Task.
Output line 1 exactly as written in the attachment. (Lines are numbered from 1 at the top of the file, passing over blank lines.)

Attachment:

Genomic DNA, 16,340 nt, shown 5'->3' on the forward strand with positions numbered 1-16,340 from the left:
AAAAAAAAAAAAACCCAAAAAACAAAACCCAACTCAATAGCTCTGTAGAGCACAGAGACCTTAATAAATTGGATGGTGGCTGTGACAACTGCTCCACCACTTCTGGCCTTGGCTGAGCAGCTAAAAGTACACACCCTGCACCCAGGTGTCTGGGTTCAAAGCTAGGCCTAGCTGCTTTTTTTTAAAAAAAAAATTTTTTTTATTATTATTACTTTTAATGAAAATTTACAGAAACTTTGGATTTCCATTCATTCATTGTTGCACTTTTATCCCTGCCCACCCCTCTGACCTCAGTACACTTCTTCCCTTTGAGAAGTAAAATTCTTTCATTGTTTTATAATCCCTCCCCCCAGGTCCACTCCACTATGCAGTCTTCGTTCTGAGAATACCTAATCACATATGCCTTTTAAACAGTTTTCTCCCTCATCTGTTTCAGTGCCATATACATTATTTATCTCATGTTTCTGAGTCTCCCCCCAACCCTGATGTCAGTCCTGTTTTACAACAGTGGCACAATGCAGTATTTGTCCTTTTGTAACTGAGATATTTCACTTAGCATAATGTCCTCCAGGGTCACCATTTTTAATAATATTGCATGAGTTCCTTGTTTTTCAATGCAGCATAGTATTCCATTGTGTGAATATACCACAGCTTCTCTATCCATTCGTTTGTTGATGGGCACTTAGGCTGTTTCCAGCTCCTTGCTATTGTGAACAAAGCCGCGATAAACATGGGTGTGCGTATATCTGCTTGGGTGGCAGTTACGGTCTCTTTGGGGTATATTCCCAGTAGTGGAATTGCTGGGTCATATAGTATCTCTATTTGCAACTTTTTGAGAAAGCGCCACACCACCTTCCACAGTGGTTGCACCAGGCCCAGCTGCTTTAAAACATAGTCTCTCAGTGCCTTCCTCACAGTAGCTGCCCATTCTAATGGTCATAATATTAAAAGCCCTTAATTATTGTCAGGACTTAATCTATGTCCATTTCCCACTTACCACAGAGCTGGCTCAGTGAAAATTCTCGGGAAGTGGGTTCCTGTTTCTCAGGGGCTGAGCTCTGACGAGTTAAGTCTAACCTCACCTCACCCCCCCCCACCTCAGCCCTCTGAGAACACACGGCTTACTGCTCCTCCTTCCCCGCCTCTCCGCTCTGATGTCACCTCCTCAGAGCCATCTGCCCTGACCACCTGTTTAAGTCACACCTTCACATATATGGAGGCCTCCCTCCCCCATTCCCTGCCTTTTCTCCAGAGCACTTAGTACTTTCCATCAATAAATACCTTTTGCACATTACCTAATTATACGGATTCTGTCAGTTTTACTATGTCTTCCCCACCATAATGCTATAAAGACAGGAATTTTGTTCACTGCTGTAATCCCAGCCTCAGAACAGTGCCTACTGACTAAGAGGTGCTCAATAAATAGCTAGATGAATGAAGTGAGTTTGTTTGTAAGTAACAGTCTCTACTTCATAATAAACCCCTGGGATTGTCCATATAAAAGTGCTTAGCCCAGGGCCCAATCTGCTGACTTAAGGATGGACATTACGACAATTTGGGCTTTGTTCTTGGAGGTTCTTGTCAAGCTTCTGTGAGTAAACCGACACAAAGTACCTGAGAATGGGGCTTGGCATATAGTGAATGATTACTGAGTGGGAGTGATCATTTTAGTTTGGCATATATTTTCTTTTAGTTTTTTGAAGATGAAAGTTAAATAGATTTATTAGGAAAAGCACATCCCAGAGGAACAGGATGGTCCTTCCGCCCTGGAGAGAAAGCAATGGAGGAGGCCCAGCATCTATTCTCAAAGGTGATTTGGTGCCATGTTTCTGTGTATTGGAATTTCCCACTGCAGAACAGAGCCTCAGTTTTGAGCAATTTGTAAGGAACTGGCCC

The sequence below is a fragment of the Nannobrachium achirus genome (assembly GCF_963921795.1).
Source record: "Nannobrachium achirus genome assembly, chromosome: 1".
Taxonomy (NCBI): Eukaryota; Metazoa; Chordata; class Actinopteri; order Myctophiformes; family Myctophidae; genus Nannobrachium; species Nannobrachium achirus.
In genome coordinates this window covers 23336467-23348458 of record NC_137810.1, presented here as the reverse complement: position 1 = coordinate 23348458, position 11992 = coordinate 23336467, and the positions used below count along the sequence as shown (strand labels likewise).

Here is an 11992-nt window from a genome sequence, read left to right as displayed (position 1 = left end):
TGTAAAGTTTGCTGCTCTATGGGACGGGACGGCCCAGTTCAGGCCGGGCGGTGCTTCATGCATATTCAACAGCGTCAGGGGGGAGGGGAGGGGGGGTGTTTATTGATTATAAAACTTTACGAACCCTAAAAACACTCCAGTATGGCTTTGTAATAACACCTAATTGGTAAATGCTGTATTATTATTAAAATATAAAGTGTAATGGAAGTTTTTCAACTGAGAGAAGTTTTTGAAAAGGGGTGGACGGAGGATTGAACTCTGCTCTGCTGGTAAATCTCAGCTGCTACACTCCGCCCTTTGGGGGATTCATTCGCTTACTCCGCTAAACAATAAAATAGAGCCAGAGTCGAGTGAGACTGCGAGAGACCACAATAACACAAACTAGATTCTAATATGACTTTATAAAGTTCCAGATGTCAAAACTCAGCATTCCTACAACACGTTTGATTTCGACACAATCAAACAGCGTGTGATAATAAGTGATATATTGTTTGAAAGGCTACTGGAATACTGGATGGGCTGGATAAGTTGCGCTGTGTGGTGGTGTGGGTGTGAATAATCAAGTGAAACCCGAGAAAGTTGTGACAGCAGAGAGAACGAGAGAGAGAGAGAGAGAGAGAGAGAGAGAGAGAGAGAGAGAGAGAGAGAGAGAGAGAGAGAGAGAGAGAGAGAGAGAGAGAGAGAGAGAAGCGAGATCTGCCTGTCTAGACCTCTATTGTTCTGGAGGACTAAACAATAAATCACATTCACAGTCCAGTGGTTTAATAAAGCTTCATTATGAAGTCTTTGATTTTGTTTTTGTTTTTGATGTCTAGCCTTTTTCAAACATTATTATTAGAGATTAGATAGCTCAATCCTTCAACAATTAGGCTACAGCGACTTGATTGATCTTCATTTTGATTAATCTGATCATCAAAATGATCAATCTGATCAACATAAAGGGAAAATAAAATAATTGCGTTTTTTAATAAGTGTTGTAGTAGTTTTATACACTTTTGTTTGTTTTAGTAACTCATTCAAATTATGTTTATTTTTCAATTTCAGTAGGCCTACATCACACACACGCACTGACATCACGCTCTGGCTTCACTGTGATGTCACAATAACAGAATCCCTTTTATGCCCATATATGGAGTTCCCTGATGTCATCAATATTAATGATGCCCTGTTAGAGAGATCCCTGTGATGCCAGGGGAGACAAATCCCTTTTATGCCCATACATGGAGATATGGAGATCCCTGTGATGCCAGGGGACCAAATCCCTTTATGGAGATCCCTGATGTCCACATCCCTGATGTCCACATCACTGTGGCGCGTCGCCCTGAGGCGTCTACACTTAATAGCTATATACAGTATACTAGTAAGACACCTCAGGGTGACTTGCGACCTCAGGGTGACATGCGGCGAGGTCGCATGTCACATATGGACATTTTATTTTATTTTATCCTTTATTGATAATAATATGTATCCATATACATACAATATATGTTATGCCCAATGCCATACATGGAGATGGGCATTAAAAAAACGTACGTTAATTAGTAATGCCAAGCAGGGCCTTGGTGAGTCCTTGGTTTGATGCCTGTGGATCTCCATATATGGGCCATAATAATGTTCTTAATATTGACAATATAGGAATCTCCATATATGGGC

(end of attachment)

Genomic DNA, 16,340 nt, shown 5'->3' on the forward strand with positions numbered 1-16,340 from the left: